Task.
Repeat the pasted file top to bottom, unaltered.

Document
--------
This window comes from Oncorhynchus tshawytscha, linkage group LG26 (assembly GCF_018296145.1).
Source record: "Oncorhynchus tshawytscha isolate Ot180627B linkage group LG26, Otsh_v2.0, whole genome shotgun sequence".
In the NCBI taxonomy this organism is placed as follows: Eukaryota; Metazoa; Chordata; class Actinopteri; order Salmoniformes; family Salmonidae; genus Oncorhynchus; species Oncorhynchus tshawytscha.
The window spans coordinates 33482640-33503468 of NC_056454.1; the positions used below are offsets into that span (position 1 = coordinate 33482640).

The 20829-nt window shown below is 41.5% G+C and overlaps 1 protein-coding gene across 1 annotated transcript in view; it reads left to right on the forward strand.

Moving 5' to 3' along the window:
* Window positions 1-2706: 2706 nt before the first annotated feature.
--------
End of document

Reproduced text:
This window comes from Oncorhynchus tshawytscha, linkage group LG26 (assembly GCF_018296145.1).
Source record: "Oncorhynchus tshawytscha isolate Ot180627B linkage group LG26, Otsh_v2.0, whole genome shotgun sequence".
In the NCBI taxonomy this organism is placed as follows: Eukaryota; Metazoa; Chordata; class Actinopteri; order Salmoniformes; family Salmonidae; genus Oncorhynchus; species Oncorhynchus tshawytscha.
The window spans coordinates 33482640-33503468 of NC_056454.1; the positions used below are offsets into that span (position 1 = coordinate 33482640).

The 20829-nt window shown below is 41.5% G+C and overlaps 1 protein-coding gene across 1 annotated transcript in view; it reads left to right on the forward strand.

Moving 5' to 3' along the window:
* Window positions 1-2706: 2706 nt before the first annotated feature.